In honor of the return of the Houtzdale Days celebration after a COVID-plagued year, it is worth looking back at the past local sport of choice, baseball, which was always popular and held in high esteem in the Houtzdale area.
Fans followed both the National and American League baseball games in both newspaper sports page reports, newsreels shown in movie theaters and on radio. Later, games were broadcast in both black-and-white and color as television came of age.
It is truly past history in this day when subscriptions to MLB networks and streaming are available in high definition on 65-inch TV screens. Professional baseball has always been a business, relying on profits and the bottom line in order to stay competitive.
Houtzdale and the mining regions of Clearfield County turned out some great hitters, fielders and overall game players. A few made it into farm teams and minor leagues but family economics often took priority over available opportunities.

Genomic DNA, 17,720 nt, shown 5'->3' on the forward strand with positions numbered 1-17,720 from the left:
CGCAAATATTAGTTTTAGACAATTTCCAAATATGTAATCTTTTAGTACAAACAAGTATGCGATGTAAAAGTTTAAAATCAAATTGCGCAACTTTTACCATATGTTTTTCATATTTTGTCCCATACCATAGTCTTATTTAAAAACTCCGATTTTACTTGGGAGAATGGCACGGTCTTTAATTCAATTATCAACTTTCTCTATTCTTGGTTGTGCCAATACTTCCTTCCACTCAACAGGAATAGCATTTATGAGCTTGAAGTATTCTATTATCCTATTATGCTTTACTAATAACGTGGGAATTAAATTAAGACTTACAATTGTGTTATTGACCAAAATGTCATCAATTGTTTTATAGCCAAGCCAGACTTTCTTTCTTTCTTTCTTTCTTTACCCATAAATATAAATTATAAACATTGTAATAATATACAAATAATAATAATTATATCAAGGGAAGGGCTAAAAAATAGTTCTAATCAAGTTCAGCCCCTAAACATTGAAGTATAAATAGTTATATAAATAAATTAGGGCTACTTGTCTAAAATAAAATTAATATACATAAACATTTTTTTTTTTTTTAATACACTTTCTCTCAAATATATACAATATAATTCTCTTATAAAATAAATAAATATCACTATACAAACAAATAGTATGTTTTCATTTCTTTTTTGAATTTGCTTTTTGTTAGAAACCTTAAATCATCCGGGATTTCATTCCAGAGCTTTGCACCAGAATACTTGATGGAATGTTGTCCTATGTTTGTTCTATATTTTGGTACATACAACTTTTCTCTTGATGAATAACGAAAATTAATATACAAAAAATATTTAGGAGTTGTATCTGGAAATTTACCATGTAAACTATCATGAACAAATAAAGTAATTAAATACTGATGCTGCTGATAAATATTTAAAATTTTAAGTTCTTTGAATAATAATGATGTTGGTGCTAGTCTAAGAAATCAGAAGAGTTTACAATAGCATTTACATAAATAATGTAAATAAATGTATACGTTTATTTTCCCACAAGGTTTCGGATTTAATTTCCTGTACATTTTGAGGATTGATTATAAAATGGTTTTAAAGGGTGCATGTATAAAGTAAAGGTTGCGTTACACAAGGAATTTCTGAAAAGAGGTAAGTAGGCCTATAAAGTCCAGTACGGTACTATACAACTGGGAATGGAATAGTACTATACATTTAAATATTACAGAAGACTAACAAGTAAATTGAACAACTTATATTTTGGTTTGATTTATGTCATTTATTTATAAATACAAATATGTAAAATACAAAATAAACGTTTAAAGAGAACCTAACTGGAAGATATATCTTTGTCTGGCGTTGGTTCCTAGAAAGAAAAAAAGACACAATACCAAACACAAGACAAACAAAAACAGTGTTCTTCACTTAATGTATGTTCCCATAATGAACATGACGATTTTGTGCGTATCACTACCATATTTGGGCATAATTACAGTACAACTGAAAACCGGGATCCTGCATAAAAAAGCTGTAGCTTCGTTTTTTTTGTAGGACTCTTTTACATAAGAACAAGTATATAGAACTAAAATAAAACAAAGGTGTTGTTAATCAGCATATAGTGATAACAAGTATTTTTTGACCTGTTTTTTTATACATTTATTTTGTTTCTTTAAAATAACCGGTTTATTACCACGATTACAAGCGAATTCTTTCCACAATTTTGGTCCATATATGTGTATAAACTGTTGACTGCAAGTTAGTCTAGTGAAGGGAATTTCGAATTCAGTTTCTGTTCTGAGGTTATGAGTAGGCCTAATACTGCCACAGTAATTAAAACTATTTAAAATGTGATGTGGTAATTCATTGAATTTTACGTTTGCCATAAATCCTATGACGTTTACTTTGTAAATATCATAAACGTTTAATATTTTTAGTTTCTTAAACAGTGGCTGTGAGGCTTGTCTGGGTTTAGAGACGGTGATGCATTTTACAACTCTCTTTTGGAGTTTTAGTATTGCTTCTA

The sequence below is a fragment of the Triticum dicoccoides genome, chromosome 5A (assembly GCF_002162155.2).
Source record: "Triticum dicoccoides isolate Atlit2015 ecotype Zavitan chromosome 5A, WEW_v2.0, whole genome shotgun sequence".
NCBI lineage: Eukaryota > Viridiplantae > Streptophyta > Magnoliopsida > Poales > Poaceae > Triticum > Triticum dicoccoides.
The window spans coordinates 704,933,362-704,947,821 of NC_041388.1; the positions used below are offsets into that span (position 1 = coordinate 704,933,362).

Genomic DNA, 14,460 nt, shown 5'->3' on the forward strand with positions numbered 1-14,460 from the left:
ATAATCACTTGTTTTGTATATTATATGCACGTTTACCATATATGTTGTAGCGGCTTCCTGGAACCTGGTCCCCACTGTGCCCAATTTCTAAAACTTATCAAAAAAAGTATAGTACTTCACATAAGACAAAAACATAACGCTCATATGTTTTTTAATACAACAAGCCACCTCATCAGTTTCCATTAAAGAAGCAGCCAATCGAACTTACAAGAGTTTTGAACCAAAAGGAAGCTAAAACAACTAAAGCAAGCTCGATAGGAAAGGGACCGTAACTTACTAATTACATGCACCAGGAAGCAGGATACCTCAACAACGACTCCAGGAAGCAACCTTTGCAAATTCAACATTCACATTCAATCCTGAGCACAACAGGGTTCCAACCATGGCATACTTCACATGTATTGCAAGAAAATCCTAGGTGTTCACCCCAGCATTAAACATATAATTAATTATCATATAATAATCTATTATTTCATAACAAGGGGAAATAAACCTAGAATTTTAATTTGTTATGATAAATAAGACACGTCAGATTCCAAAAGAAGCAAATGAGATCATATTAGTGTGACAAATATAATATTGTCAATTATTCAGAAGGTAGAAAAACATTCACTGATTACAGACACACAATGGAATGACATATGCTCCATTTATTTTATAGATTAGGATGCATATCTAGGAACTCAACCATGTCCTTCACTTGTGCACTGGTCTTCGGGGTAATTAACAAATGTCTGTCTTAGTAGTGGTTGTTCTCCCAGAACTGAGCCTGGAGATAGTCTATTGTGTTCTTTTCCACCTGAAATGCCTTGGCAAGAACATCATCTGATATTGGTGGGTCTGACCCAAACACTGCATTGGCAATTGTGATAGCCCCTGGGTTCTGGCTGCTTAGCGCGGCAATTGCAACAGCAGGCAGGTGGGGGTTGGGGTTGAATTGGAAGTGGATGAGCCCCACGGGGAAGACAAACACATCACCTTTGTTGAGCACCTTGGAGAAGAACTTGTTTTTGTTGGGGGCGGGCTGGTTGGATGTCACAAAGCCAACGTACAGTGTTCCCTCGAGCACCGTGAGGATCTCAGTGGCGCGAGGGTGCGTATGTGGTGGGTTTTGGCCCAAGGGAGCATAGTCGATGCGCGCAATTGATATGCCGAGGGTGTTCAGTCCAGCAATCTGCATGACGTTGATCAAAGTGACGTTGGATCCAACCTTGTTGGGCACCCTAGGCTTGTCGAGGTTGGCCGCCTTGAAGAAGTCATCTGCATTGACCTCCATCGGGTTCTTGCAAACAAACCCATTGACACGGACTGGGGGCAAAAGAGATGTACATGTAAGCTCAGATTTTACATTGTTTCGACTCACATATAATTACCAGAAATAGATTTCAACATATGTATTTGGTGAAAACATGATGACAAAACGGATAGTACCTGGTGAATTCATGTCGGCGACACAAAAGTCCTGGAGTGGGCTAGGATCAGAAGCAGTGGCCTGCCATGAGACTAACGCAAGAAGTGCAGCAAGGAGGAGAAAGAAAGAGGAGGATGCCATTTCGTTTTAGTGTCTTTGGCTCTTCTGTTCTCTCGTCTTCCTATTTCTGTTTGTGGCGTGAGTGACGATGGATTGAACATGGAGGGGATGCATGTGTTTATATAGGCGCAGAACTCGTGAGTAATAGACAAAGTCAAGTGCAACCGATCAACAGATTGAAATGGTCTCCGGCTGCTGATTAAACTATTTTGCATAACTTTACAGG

Nevertheless, teams of local young men provided great entertainment for the local masses and in the process honed their game skills.
Summer weekday evenings and especially Sunday afternoons were prime playing times. People often stayed in their immediate home areas and stores were closed on Sundays, leaving picnics, visiting family and friends and certainly baseball games to passively dominate a Sunday afternoon.
The Clearfield Centre Baseball League was formed in the 1920’s. By 1932, when the photo shown was taken, players and their managers had secured equipment and uniforms to keep their teams afloat. That could not have been an easy task during the depths of the Great Depression!
The photo was taken what looks to be between center and fields of the present Houtzdale Little League Field, known then as Fireman’s Park, as the field was owned by the Houtzdale Fire Company.
It is today known as the Randy Tubo Memorial Field. Randy Tubo (1953-2011) was a local baseball great who went on to devote countless hours to dedicated team coaching and upgrading the field that now bears his name.
The Houtzdale team was appropriately known as the Houtzdale Miners. The one player in the upper left corner wore a Ramey uniform and was surely part of the team. A few of the players were from the Osceola Mills area.
They all formed a team that became 1932 League champs! Congratulations guys….nearly ninety years later.
If readers can identify players or managers, they are welcome to contact GANT News at email@example.com.